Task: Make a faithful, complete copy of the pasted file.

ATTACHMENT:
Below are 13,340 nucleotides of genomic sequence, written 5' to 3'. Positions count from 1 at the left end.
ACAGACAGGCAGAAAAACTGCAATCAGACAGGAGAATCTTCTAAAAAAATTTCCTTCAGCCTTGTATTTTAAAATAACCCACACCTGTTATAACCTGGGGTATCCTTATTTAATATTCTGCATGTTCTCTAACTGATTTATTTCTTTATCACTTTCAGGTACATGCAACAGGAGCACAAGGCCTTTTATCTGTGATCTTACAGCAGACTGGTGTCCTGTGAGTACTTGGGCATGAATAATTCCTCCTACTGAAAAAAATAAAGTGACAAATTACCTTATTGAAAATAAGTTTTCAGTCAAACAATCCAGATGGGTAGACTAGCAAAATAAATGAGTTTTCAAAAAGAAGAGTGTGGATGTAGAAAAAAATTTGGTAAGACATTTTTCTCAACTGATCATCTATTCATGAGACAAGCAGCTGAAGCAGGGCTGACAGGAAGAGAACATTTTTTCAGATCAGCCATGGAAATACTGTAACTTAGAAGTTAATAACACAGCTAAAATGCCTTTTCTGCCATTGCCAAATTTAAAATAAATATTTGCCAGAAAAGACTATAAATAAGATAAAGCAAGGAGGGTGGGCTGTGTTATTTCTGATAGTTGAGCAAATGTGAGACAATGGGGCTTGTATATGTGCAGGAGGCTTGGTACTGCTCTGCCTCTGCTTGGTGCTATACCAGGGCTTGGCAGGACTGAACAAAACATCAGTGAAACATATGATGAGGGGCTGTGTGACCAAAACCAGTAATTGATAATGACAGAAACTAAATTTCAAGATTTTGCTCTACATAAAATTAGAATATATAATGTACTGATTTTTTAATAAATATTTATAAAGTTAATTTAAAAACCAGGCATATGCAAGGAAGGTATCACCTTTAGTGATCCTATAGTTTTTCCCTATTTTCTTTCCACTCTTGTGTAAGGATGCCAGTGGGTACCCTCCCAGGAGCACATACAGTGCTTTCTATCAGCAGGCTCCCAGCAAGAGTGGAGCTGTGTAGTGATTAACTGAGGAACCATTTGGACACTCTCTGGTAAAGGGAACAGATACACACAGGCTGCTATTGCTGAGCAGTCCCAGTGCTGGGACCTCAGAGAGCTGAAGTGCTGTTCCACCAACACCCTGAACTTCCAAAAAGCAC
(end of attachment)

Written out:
Below are 13,340 nucleotides of genomic sequence, written 5' to 3'. Positions count from 1 at the left end.
ACAGACAGGCAGAAAAACTGCAATCAGACAGGAGAATCTTCTAAAAAAATTTCCTTCAGCCTTGTATTTTAAAATAACCCACACCTGTTATAACCTGGGGTATCCTTATTTAATATTCTGCATGTTCTCTAACTGATTTATTTCTTTATCACTTTCAGGTACATGCAACAGGAGCACAAGGCCTTTTATCTGTGATCTTACAGCAGACTGGTGTCCTGTGAGTACTTGGGCATGAATAATTCCTCCTACTGAAAAAAATAAAGTGACAAATTACCTTATTGAAAATAAGTTTTCAGTCAAACAATCCAGATGGGTAGACTAGCAAAATAAATGAGTTTTCAAAAAGAAGAGTGTGGATGTAGAAAAAAATTTGGTAAGACATTTTTCTCAACTGATCATCTATTCATGAGACAAGCAGCTGAAGCAGGGCTGACAGGAAGAGAACATTTTTTCAGATCAGCCATGGAAATACTGTAACTTAGAAGTTAATAACACAGCTAAAATGCCTTTTCTGCCATTGCCAAATTTAAAATAAATATTTGCCAGAAAAGACTATAAATAAGATAAAGCAAGGAGGGTGGGCTGTGTTATTTCTGATAGTTGAGCAAATGTGAGACAATGGGGCTTGTATATGTGCAGGAGGCTTGGTACTGCTCTGCCTCTGCTTGGTGCTATACCAGGGCTTGGCAGGACTGAACAAAACATCAGTGAAACATATGATGAGGGGCTGTGTGACCAAAACCAGTAATTGATAATGACAGAAACTAAATTTCAAGATTTTGCTCTACATAAAATTAGAATATATAATGTACTGATTTTTTAATAAATATTTATAAAGTTAATTTAAAAACCAGGCATATGCAAGGAAGGTATCACCTTTAGTGATCCTATAGTTTTTCCCTATTTTCTTTCCACTCTTGTGTAAGGATGCCAGTGGGTACCCTCCCAGGAGCACATACAGTGCTTTCTATCAGCAGGCTCCCAGCAAGAGTGGAGCTGTGTAGTGATTAACTGAGGAACCATTTGGACACTCTCTGGTAAAGGGAACAGATACACACAGGCTGCTATTGCTGAGCAGTCCCAGTGCTGGGACCTCAGAGAGCTGAAGTGCTGTTCCACCAACACCCTGAACTTCCAAAAAGCAC